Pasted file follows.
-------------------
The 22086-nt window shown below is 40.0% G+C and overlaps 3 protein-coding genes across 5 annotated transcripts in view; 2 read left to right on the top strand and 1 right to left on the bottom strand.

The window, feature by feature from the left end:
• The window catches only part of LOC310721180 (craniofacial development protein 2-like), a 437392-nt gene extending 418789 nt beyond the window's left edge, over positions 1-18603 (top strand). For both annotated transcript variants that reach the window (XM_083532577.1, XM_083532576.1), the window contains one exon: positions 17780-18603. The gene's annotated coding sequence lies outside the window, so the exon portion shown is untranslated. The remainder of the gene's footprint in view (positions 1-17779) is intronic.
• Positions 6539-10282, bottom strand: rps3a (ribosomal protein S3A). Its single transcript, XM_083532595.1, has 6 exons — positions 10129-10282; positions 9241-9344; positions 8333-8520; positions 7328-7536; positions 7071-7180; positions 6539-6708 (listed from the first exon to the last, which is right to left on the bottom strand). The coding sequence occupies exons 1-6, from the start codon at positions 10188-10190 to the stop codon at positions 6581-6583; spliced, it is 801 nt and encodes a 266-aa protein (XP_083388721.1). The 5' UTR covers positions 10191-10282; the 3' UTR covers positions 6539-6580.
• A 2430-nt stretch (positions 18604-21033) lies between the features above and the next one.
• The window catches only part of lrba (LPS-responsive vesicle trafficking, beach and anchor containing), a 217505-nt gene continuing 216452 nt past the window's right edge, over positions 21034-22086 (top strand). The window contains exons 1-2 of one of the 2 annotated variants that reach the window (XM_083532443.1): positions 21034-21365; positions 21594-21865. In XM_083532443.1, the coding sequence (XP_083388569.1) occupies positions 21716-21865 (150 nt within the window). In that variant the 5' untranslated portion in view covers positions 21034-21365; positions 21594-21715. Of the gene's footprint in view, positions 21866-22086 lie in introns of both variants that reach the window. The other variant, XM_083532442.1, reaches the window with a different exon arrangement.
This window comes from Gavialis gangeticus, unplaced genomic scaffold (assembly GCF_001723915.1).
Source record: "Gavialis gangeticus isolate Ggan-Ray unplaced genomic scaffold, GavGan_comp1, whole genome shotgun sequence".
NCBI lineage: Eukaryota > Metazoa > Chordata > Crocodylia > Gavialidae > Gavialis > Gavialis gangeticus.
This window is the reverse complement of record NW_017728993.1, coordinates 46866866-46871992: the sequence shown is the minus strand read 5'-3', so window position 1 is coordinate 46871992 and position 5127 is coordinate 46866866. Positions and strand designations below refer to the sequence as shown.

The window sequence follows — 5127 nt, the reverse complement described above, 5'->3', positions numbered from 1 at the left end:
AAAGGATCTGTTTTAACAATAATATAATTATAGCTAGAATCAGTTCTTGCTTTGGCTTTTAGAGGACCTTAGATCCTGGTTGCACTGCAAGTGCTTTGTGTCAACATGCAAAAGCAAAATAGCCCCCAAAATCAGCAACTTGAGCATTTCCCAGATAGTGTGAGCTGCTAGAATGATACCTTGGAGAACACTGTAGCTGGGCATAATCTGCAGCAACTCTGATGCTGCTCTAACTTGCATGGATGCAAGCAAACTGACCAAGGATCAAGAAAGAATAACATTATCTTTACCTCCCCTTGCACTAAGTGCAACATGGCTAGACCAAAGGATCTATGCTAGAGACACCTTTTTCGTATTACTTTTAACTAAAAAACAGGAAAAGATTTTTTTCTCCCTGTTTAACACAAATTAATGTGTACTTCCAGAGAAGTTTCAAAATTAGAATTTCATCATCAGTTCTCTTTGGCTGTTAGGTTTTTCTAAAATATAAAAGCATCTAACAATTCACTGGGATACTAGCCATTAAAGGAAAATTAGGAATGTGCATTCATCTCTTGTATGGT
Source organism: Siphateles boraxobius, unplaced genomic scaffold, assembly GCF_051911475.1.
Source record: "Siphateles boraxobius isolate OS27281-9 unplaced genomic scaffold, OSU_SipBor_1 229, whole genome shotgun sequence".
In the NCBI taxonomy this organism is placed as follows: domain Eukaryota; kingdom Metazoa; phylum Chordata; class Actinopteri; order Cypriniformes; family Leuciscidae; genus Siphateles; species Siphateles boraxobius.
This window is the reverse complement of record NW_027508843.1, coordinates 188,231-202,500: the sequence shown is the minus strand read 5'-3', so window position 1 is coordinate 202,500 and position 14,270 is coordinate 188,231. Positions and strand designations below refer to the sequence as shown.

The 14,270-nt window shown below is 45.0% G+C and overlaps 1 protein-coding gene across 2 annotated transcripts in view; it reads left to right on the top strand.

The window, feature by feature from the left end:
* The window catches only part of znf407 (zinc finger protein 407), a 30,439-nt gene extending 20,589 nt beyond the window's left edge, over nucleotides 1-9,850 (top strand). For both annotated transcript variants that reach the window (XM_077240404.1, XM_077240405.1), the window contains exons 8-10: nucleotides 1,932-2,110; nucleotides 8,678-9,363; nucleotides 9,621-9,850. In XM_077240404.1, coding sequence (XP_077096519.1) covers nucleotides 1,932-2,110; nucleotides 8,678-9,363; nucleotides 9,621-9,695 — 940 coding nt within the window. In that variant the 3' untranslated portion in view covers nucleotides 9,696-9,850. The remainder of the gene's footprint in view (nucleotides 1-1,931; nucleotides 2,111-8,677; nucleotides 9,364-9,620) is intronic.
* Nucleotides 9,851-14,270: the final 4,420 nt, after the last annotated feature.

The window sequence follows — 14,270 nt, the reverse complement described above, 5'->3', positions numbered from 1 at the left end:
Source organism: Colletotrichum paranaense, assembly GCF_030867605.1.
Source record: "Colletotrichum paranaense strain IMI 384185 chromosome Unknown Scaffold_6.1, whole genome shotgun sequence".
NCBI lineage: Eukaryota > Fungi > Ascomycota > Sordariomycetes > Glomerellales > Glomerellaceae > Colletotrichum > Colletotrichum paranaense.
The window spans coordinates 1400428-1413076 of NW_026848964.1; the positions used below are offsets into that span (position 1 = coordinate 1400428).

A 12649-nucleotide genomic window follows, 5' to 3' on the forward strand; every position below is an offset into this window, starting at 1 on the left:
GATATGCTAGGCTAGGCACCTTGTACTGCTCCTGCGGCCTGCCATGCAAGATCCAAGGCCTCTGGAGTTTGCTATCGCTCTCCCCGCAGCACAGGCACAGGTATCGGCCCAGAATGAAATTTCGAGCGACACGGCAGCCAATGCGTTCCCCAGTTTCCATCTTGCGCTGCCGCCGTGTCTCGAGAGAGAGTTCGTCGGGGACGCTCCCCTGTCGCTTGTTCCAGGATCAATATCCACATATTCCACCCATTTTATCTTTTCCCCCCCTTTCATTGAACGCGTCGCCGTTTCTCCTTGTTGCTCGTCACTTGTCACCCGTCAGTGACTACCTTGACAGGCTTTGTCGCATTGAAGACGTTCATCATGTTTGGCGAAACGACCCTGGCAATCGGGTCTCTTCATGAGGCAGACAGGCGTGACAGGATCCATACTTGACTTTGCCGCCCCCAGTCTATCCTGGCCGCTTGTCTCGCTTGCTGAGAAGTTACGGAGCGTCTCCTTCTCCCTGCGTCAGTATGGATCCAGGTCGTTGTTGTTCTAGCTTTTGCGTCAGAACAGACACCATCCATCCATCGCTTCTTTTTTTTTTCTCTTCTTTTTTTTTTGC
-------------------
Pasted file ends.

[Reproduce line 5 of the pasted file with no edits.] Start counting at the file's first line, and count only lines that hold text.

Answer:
• A 2430-nt stretch (positions 18604-21033) lies between the features above and the next one.